I recently looked on as both of my parents died in my arms, just six weeks apart.
It was the shock of my life, but it was also the harbinger of some beautiful lessons. It empowered me to say goodbye to people, situations, and deeply held patterns of belief that have tormented me for decades.
Here is what I’ve learned so far:
1. Forgive everyone.
You will think they don’t deserve it. You will be right. Forgive everyone anyway. Understand deeply that you do not need to settle any score, right any wrong, or summon any bitch-slap from Lady Justice. Everything gets sorted out in the end. Karma is my girl crush, now and forever.
2. It’s never too late. Until it is.
Over the course of her lifetime, my mother and I shared only one completely honest conversation. For the first time—ever—I surrendered not to anger and resentment, but to the enduring power of grace. I waited my entire life to have that conversation. She died three weeks later.
3. Grief doesn’t shape character—it reveals it.
Do not spend your energy trying to understand the reasons for someone else’s bad behavior. Light a candle, say their name, and then chant these three words: “Bless and release.” Remember, if they don’t want you, someone else will. The world is full of people just waiting to love you. Get your house in order, and then let them in.
4. Fake people make me barf. And I used to be one of them.
You may think you can control how people perceive you. You may be certain of it, even. You will be wrong. We are all just a bunch of vibration, and vibration is a gossip who can’t hold a secret. Even if your game is tight and your words are flawless, people will feel who you really are. Give up now and just be yourself. Besides, everyone else is taken. (I know, not original, but oh so good.)
5. Don’t develop addictions. You will just have to break them.
And really, who has the energy. You must let go of the illusion that anything outside of you will ease your pain. There will never be enough sex, drugs, food, gambling, alcohol, or technology to drown out your sorrow. Save your strength for the hard work of healing. You’re going to need it.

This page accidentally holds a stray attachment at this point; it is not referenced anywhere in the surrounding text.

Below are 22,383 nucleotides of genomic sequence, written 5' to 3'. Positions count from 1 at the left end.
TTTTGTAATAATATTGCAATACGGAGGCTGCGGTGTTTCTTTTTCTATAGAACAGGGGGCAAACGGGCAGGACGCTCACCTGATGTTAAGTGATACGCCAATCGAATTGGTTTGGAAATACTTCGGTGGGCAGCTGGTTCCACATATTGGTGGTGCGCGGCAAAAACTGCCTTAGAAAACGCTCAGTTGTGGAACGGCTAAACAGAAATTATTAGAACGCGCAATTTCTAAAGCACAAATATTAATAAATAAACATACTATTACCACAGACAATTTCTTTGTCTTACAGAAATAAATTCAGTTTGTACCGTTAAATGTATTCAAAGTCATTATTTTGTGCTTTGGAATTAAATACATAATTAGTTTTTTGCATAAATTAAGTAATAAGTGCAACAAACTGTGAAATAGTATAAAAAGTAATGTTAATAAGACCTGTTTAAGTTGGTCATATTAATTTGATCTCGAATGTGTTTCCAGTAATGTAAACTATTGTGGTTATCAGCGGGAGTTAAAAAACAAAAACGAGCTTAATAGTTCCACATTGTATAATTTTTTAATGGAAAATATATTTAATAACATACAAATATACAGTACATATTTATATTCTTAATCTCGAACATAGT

6. I look at strangers differently now.
One morning last week I cried so hard that my eyes swelled shut. I had to use ice packs to pry them open just in time to attend an important meeting—a smile on my face while inside I was dying. You have no idea the kind of power you have over the people you encounter. Your words can encourage or they can shatter. For the rest of my days, I will be as kind as possible.
7. Death by a thousand cuts (and how to avoid it).
If there is one aspect of grief that cuts me to bits it is remembering the way I showed my mother such profuse, unapologetic anger, but so rarely appreciation. True, I had a long list of reasons for doing this. I was protecting myself—and I needed protecting. But I also watched as my mother worked herself to the bone, surviving on Diet Coke and nicotine to make sure I had a Barbie Dreamhouse for Christmas. I should have expressed more gratitude. Thank you, Mama. For the Dreamhouse, and also the lesson. I will not make the same mistake again.
8. It is not my job to save anyone.
And anyway, saving isn’t mine for the giving. Whether you pray to Jesus or Allah or Shiva or Buddha or the divine force of Mother Nature, just believe.
9. Embrace regret.
I spent decades refusing to feel regret. I thought regret made me weak. That I had to stand firmly in all of my convictions, without compromise or exception. I grew up in an unstable environment. It left me unable to tolerate even the slightest sense of doubt inside of me. Certainty is how I survived. But in my grief, regret has been one of my greatest teachers. Regret is the gateway to humility—the beating heart of true strength and discernment. Regret is how we learn and do better. And I want to do better.
10. Love what is.
In the last year, I have been supported in ways I could never have imagined and betrayed in ways I never saw coming. Every morning, ask yourself this: who in your grief has not given up on you? Breathe them in. Honor them as you would a company of angels. Recommit yourself to healing. Do not let their gifts to you be in vain. You owe them an honest effort. Keep your eyes fixed on their light. They are your future.
11. I’m on the bubble and I don’t want to blow it.
By the time she was finally moving in the direction of her dreams, my mother’s crumbling body had decided to fail her. It was just the two of us in the moonlight that snowy winter night. Me holding her head up for a last sip of water, then the priest, a deep breath, and the end. Every night since then I have dreamed of that moment. It is burned into my mind forever, like her name, “Mama,” etched into the bottom of a pink ceramic heart she made me. I kept that last cup she drank from and look at it often. I need the reminding. To live live live. To drink life up.
This post is excerpted from my book, Off the Beaten Path: a Guide to Abuse Recovery © 2021